3. First of all I love this post!
    As to ‘How much is too much?
    Once someone crosses over to the ‘too much’ it then becomes a ‘game’ as it were to see what and how much they can control.
    Enter money in politics.
    Is all lost?
    No but my guess is we, the middle class and poor, haven’t seen the ‘bottom’ yet.
    When we do, then we can have a revolution fueled by ideas not money.
    Anyone is entitled to however much they can work for.
    They are and need to be responsible for ‘paying it forward’.
    The very ‘core’ of the wealthy and corporations have turned to seeing ‘how much’ and only for personal gain.
    Building self worth not community wealth.
    They need to get back to the ‘ask not what your Country can do for you but what you can do for your Country’.
    Will they?
    Greed is a strong motivation. Will patriotism be as strong?

  4. This is terrific. Well done. We do not talk enough about the real problems in our country as you just did. They certainly are not talked about on the campaign trail in a constructive way. Thanks.

    • Found a great related article by Glenn Kessler at the washington post, added the link at the bottom of my post. Please check it out and let me know your thoughts. Also, my twitter link to this post has been retweeted a few times. The movement has begun! 😉 ROFL!!!!

      • I’m thinking that I better start paying attention, you are going to become the premier political writer in my circle of bloggers!!
        I read two papers every day, the NY times and Washington Post, on the iPad. The Post is free. At any rate, Fact Checker by Kessler is always interesting, and if anything, he is too “nice” to these guys.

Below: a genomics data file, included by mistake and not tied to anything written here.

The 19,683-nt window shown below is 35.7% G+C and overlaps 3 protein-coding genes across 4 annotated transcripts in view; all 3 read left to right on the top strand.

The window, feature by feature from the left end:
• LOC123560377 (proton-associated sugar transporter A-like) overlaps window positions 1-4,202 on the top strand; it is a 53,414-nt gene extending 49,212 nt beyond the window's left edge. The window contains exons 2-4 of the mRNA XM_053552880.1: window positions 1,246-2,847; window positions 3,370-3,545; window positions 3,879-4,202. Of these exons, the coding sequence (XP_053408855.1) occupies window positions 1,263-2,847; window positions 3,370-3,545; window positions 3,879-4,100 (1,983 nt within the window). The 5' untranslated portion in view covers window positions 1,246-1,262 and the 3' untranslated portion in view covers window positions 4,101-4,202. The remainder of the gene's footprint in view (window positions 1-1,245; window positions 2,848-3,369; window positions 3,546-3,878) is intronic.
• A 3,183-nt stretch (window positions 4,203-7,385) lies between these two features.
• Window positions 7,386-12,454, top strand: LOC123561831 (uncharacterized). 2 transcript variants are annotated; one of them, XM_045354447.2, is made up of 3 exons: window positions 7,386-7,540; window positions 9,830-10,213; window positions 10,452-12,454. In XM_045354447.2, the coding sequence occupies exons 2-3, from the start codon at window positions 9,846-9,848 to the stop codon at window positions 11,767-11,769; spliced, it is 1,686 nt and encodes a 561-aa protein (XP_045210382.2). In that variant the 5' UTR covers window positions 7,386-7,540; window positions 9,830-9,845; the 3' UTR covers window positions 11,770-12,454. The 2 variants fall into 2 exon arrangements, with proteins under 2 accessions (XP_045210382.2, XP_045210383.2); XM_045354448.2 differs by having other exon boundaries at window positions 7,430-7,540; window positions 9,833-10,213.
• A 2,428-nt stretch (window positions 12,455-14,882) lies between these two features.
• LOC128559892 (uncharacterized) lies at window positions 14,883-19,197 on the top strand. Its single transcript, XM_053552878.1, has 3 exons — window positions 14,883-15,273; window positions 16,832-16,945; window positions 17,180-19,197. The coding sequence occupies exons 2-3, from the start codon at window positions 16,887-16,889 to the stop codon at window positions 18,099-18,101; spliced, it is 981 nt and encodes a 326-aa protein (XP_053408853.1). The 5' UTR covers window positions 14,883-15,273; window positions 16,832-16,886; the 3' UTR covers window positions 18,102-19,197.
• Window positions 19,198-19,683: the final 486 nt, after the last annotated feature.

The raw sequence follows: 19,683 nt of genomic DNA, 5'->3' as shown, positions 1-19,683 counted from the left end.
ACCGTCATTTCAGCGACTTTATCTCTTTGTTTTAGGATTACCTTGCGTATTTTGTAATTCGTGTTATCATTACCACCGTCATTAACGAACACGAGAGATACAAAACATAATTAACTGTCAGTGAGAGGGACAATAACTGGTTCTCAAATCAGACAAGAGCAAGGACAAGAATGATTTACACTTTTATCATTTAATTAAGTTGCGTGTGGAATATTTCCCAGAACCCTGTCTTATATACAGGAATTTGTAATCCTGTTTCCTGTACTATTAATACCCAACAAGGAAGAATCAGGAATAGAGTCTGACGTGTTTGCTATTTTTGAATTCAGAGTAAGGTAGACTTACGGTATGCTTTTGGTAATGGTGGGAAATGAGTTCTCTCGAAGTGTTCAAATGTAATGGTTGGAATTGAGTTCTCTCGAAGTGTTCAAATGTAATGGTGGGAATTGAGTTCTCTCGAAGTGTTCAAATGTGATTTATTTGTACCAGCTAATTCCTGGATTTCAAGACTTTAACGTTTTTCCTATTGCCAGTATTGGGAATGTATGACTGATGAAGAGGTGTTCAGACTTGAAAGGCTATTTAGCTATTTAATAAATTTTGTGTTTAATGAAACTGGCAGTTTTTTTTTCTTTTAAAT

Sometimes, as we can do is hope that someone along the line, somewhere, writes a piece that gets re-blogged enough that the message gets out there. Lets keep our fingers crossed.
        I have written about it before, you imply it in this message, and “All Things Boys” talked of it in a comment she sent me a few weeks ago: This country is facing a precipice, and it feels as though it is only a matter of time before we fall over the edge into Greek-style protests and riots in the streets. Protests and folk music toppled a president and ended a war in the ’60’s, it feels that people are more disengaged today, but it is not beyond belief that a similar eruption could occur in our future. Next week, next year, next decade.
        You are on track with a great piece, and our best work comes from when we speak from the heart, which you very obviously did.
        Well Done!!

          • I had seen the poverty post on another site early today. This is getting ugly, and all DC can do is diddle around figuring how they can get more into their pockets while taking away more from the poor.

          • Should clarify – I edited and added to the post itself, did not add another link to the related articles. Hope you are doing well. I’ll email you later Hugs to you and your bride!

          • No question on the welfare reform. Dad was in CCC for many years, working in the woods of upstate New York, cutting trails, clearing brush, building way stations. It was the only means to put bread on the table for his parents, and freeloading brothers, who thought that work was “beneath” them. Everyone can do something!

          • Everyone should be doing something! Even the less able bodied can contribute. But those that can work, should be working. If a job pays an honest wage, it shouldn’t be considered “beneath” anyone. There is much to be learned from those that grew up in the Great Depression. A superb work ethic, to start…. but (to coin a phrase from a dear friend) “thats just me..” 😉 I’m just full of sass today!

  5. You have been very prolific today. I hope it is at least a catharsisic exercise.

    This is an excellent post, and you have nailed it right on the head. I fear that people are going to get to an overload point, and the results will not be pretty, and these two guys are clueless.

    I would like to reblog this, if its ok with you.

    Great job

    • Sure go ahead. Thanks!! Some of these I’ve had in queue for a few days . So I’m not quite as prolific as it may seem ;). But yes quite cathartic. Thanks for the emails too!! Hugs, D.